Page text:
Feb 282009
 

Carrying on from the glorious collection of misfiring interviews (and one dance performance) in the previous article, here’s a selection of bits that crossed the event horizon this week:

  • The Economist, one of the most solemn magazines in the world is surreptiously translated into Chinese. Even though the copyright issues are far from settled, its good to see the Great Firewall penetrated once again.
  • I’ve never been much of an user friendly fan, as web comics go, none has seen less evolution than this. Last week it turned out that the author has been lifting dialogue from Metafilter and using it in comics that are way less funny than the original quips. After a hefty outcry, the offending items in the back catalogue have been quickly tagged with attributions. A far happier end to a sordid tale than expected.
  • Following the utter drying out of the funding for the forthcoming Mannerheim-movie, the production team has turned on patriotism/bambieyes-offense. They are selling advance tickets to the film for fifty euros, but unlike the modern ransom/investment-projects used by the likes of Marillion and Delta Green, there’s no profit sharing, and absolutely no chance of refunds if the film never is actually released.
Feb 262009
 

This week’s Thursday Challenge topic is jewelry.

Thursday Challenge 26.2.2009:  Jewelry

It’s a topic on which the HQ is definitely short on targets. This tie-clip is closest to rock-based bling that is available.

The Japanese character on the clip is fuku (supposedly meaning good fortune, but also a synonym for fugu, the lethally venomous pufferfish). The tie, that’s a Tintin silhouette, a great gift from Brussels.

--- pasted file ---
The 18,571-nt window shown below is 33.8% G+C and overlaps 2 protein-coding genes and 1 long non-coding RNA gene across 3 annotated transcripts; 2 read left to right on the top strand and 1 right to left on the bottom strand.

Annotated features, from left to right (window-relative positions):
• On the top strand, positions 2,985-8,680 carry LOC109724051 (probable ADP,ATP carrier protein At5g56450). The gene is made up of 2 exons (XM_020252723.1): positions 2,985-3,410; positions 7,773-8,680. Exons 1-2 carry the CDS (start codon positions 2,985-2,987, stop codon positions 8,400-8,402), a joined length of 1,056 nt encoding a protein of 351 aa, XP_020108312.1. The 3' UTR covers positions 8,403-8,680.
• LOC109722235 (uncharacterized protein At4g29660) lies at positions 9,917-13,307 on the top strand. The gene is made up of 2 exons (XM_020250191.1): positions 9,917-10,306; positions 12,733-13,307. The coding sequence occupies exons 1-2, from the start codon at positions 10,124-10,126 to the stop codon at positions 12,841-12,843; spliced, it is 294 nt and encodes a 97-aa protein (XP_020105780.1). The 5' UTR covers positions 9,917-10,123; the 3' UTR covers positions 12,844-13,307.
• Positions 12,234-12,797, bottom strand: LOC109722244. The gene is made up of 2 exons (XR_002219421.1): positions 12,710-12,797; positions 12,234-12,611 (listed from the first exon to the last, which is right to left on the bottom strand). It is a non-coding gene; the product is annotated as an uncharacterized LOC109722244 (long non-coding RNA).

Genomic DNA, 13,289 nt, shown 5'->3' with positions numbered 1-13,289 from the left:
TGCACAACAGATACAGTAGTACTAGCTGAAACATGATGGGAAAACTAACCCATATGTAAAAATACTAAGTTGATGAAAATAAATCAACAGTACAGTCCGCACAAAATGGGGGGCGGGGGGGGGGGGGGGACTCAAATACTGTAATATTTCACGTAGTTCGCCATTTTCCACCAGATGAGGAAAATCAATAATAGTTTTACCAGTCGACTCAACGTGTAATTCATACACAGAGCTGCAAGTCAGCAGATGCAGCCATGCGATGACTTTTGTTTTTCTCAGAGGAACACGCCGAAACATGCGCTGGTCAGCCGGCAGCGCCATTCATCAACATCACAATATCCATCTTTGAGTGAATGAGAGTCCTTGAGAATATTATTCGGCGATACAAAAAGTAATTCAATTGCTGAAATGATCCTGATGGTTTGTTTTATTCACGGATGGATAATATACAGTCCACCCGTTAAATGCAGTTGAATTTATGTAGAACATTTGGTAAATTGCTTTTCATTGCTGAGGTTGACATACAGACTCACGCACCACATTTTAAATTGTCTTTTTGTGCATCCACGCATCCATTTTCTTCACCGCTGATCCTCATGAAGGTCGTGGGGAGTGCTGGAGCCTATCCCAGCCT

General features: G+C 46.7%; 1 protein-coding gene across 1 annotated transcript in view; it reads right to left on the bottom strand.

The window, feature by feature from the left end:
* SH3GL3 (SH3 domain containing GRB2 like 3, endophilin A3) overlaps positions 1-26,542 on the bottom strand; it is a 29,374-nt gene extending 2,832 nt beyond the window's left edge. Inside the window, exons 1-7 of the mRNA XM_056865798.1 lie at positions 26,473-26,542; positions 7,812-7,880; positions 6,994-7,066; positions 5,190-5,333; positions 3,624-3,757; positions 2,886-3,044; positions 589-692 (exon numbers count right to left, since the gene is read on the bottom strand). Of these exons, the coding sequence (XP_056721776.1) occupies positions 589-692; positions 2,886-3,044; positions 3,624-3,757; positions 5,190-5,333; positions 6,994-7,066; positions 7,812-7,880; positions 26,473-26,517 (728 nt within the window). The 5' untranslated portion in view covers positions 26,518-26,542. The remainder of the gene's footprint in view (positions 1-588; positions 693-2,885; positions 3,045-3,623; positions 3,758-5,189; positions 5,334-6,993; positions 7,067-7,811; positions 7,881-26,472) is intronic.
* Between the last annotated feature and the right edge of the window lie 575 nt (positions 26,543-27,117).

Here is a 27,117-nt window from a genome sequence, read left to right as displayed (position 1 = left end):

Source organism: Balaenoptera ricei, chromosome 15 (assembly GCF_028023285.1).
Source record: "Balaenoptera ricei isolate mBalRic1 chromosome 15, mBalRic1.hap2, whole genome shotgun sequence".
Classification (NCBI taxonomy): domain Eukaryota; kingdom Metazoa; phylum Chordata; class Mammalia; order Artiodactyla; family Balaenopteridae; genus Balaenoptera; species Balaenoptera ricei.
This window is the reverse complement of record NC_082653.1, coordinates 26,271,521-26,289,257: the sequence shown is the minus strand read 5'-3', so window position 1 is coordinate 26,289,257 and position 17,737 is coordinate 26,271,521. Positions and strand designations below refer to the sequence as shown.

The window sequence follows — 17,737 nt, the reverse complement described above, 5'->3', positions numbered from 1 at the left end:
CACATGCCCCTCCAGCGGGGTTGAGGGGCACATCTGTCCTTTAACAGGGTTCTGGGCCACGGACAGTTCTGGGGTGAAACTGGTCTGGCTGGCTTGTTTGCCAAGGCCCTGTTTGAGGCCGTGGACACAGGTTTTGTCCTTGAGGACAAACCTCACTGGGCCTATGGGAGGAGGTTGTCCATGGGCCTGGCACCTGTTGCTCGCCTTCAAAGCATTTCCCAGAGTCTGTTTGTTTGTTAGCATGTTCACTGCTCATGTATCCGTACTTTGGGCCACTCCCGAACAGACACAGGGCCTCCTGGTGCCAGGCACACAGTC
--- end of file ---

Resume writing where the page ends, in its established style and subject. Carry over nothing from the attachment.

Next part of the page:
Feb 242009
 

Milk PosterSaw Sean Penn’s second oscar-awarded performance today. While Milk is nowhere near a perfect film, it’s certainly worth the price of admission to see the actors’ performances.

Milk shows the last decade of Harvey Milk, the first openly gay politician, whose career as a councilman in San Francisco was terminated with a gun in the late seventies (the story includes use of the term twinkie defense, so it can’t be all bad).

Sean Penn is nothing short of sensational in the lead role. A complex persona is portrayed with an awesome array of emotions. The rest of the cast is far less luminous. Josh Brolin puts in a tightly-reined take on Dan White, the colleague-turned-enemy of Milk.

The seventies’ San Francisco is realized well. The scenery looks appropriately old, and wide shots occasionally have a grainy look to them, a look that evokes 8mm home movies from yesteryear. Unlike a couple of recent movies that turned to rampant smoking to age the action, Milk uses a very limited amount of cigarettes.

Feb 232009
 

The counter-awards have been dealt out.

Haven’t seen Love Guru, and don’t intend to.

I don’t think that the fourth Indiana Jones was Raspberry-worthy. Apart from the sanity-shattering Tarzan-scene. And the riding-out-a-nuclear-explosion-in-a-fridge moment.

Feb 222009